Intech Power-Core™ gears, rollers, and cam followers feature a very dense, stress-free, self-lubricating, homogeneous crystalline structure.  The Power-Core™ material does not absorb moisture, offers exceptional impact strength (shock load) resists most chemicals, operates in temperatures from 40º to +160ºF, can be safely cast around metal cores, and can be machined, if desired, by using a fluid coolant.

The integral metal core allows a higher torque transmission via a secure gear attachment to the shaft.  In addition, the metal core dissipates generated heat and reduces backlash requirements to make the gear quieter.

Each application is unique.  With over 20 years of experience in designing plastic components, Intech engineers begin each project by asking “what if” questions  and become involved with the design process.

Tags: Power-Core, wear life, shock load, anti-backlash

Power-Core Screen Support in Fish Crowder for Oregon River Project

Posted by Simon Barrell on Jan 17, 2011 1:26:00 PM

As a result of writing these blog posts, we realize that increasingly we have become an integral part of projects that impact the environment in a positive way. Intech appreciates the trust of corporations and government organizations alike to use our Power-Core™ products for such projects.


Intech was approached by consultants working with the US Army Corps of Engineers to design special screen supports for an Adult Fish Collection Facility at the Cougar Dam and Reservoir. This facility is located on the South Fork of the McKenzie River directly downstream of the dam in Oregon.

The Fish Crowder barrier uses Intech screen supports made of machined stainless steel, these ensure safe operation and a long life in the collection facility. The crowder is used in the concrete raceway for cleaning, grading and herding fish together for loading tank trucks or pumping into other collection ponds through pipes. This fish collection facility is due for completion in May 2010.

Fish Crowder barrier with Intech Screen Supports

Fish Crowder barrier with Intech Screen Supports


You can read about other related Fisheries and Wildlife Resources projects at the US Bureau of the interior web site:  http://www.usbr.gov/pmts/fish/Capabilities.html

Tags: Power-Core, fish crowder, screen supports, machined stainless steel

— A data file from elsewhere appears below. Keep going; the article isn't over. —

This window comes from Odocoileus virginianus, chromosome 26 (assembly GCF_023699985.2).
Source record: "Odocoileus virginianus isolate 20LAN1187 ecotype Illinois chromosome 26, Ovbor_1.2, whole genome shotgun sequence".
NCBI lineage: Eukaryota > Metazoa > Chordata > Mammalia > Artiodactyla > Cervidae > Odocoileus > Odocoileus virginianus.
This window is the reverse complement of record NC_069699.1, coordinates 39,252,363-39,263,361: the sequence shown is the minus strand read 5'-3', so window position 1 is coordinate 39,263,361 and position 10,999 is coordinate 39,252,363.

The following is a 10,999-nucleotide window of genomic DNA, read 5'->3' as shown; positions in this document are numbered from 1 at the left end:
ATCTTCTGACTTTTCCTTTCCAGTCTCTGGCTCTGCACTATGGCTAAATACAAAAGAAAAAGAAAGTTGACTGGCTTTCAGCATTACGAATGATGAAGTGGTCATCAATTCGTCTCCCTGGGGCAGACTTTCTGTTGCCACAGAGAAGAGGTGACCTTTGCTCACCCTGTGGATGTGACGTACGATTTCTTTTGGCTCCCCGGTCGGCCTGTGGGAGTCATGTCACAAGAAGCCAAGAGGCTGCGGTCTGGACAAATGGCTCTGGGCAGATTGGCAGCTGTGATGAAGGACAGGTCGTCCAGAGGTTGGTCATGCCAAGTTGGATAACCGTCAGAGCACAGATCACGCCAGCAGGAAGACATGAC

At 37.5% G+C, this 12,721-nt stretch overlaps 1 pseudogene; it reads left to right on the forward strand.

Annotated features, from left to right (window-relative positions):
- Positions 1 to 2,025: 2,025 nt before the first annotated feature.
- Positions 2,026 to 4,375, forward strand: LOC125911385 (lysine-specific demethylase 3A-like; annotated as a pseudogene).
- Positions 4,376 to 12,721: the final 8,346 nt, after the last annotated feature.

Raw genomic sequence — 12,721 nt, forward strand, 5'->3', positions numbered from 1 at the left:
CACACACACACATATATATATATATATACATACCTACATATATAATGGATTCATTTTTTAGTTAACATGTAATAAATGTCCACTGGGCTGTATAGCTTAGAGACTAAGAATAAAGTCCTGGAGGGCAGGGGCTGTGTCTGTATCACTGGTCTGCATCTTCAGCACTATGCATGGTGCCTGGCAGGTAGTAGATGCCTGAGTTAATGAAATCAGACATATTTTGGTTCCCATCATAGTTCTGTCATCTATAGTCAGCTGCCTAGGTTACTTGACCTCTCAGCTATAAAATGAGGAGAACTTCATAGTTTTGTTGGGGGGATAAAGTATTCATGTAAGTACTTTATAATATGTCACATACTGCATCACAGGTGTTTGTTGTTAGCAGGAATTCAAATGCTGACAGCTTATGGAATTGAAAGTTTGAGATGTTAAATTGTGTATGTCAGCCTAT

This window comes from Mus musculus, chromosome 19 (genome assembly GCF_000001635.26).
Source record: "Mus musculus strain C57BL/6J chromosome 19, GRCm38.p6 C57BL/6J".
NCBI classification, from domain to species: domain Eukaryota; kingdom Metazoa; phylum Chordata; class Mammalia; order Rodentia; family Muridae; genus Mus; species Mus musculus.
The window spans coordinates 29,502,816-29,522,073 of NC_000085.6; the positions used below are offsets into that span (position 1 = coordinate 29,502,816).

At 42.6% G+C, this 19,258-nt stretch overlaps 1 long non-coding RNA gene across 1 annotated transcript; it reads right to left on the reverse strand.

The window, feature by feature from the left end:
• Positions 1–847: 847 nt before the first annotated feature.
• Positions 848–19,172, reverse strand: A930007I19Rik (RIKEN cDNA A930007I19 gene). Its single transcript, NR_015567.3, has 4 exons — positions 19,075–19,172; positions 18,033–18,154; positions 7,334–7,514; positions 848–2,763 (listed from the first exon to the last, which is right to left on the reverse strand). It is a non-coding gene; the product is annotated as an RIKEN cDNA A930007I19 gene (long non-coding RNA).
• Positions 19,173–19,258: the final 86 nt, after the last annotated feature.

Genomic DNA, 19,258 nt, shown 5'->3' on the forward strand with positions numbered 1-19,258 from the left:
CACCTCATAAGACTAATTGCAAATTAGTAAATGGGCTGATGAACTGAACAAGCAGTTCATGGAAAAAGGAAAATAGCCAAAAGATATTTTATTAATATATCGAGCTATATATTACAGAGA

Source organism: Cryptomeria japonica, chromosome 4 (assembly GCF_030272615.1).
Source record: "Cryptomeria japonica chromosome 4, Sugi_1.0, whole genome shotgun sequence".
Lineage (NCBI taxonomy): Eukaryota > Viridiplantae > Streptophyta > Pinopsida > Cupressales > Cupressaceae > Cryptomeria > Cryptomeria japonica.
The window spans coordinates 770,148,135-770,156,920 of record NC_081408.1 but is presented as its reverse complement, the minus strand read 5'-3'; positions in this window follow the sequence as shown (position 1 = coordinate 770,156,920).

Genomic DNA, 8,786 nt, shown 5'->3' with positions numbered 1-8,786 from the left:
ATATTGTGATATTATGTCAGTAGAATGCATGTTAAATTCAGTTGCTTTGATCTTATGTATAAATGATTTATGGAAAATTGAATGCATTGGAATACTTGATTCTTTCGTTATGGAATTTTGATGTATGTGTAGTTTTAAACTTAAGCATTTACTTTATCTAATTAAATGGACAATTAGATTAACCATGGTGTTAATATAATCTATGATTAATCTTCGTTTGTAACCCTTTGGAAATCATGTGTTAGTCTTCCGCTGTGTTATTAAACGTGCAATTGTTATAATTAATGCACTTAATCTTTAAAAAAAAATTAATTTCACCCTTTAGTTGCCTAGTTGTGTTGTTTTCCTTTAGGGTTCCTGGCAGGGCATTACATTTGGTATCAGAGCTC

Self-Lubricating Plastic Gear System Replaces Pulley Drive-Train

Posted by Simon Barrell on Jan 13, 2011 10:54:00 AM

When Dexter Magnetic Technologies introduced a dual axis robotic manipulator to control sputtering in the manufacturing of computer hard drives, it was an instant success that relied upon a sophisticated drive and pulley system that all too quickly developed a troublesome, excessive wear problem that was resolved with a solution presented by Intech Corporation.


 Chris Ras, Product Development Manager at Dexter Magnetic Technologies, describes the drive system as “consisting of two single sided timing pulleys configured into two independent drive sections, each of which utilizes two single-sided timing belts.“  During tests at a customer’s plant, the faster of the two compact belt drives required frequent and precise tensioning to eliminate belt stretching and excessive wear.

Ras, in exploring a gear design as an alternative to the belt drive, contacted Tody Mihov, our Engineering Manager at Intech Corporation, to discuss how self-lubricating plastic Intech gears might work into his design.  The application offered limited space, featured both high torque and reversing torque, and the gears needed to be retrofitted into existing equipment on location at the customer’s facility.

Upon reviewing load data using a proprietary gear calculation developed by Intech in conjunction with a leading university, Mihov determined that the Intech gear would work.  He then decided to maximize the load carrying capacity of the Power-Core™ gears by applying an innovative Intech developed plus/plus gear mesh modification to the gear train.  With the addition of two stainless steel drive gears, an Intech Power-Core™ idler gear that has an integral stainless steel core and a proprietary backlash-free plastic gear design, the desired smooth manipulator motion was assured.  In addition, a special idler gear shaft was designed to provide an easy, field-ready retrofit.

An in-house test was constructed to determine how the Intech solution performed relative to visible wear patterns and drive efficiency.  As per his expectation, Ras determined that drive efficiency increased by a full 15%!  He reasoned that this was achieved in part by eliminating the radial stresses that belt tensioning transferred to the bearing.  With the Intech Power-Core™ gears running stress-free, the only force transmitting onto the mating gear teeth was the torque, which traveled on a precision-machined pitch line.